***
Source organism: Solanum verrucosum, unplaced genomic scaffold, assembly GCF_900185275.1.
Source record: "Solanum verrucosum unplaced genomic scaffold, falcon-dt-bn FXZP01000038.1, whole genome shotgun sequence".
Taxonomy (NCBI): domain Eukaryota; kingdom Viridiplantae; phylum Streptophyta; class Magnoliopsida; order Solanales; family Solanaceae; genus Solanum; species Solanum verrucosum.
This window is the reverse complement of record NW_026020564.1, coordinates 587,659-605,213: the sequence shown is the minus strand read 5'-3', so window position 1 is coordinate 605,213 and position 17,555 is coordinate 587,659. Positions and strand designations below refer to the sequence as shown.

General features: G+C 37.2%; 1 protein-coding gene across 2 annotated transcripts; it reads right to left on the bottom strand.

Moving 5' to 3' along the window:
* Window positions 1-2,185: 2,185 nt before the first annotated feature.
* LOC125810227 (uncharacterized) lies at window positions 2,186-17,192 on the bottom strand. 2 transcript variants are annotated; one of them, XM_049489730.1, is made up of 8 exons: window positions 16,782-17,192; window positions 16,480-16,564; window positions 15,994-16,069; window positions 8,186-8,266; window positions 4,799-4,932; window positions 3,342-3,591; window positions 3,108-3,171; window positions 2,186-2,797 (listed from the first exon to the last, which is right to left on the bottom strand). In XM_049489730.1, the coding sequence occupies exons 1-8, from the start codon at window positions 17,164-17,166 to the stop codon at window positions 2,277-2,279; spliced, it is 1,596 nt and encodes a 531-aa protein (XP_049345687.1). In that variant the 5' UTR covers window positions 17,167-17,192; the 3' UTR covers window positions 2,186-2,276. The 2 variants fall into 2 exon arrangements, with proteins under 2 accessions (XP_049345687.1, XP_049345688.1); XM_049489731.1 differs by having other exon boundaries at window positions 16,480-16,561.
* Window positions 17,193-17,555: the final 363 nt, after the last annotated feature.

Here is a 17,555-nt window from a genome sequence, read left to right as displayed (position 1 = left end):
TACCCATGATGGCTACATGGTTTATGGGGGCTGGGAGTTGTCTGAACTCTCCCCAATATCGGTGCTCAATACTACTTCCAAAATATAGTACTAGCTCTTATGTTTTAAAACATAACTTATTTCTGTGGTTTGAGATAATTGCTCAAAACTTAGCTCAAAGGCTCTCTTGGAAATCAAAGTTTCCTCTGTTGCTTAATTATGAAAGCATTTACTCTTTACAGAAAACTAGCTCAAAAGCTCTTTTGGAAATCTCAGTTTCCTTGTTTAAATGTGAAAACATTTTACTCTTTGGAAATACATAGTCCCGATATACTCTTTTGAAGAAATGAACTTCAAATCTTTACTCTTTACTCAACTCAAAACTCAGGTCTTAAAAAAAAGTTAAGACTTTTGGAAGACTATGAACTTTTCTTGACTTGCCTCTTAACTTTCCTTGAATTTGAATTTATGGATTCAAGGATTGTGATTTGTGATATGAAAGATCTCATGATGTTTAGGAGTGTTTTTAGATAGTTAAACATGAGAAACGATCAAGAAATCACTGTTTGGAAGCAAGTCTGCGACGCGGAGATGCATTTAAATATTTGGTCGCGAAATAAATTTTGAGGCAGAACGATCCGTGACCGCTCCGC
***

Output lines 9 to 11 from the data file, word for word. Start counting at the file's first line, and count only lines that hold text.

* Window positions 17,193-17,555: the final 363 nt, after the last annotated feature.

Here is a 17,555-nt window from a genome sequence, read left to right as displayed (position 1 = left end):
TACCCATGATGGCTACATGGTTTATGGGGGCTGGGAGTTGTCTGAACTCTCCCCAATATCGGTGCTCAATACTACTTCCAAAATATAGTACTAGCTCTTATGTTTTAAAACATAACTTATTTCTGTGGTTTGAGATAATTGCTCAAAACTTAGCTCAAAGGCTCTCTTGGAAATCAAAGTTTCCTCTGTTGCTTAATTATGAAAGCATTTACTCTTTACAGAAAACTAGCTCAAAAGCTCTTTTGGAAATCTCAGTTTCCTTGTTTAAATGTGAAAACATTTTACTCTTTGGAAATACATAGTCCCGATATACTCTTTTGAAGAAATGAACTTCAAATCTTTACTCTTTACTCAACTCAAAACTCAGGTCTTAAAAAAAAGTTAAGACTTTTGGAAGACTATGAACTTTTCTTGACTTGCCTCTTAACTTTCCTTGAATTTGAATTTATGGATTCAAGGATTGTGATTTGTGATATGAAAGATCTCATGATGTTTAGGAGTGTTTTTAGATAGTTAAACATGAGAAACGATCAAGAAATCACTGTTTGGAAGCAAGTCTGCGACGCGGAGATGCATTTAAATATTTGGTCGCGAAATAAATTTTGAGGCAGAACGATCCGTGACCGCTCCGC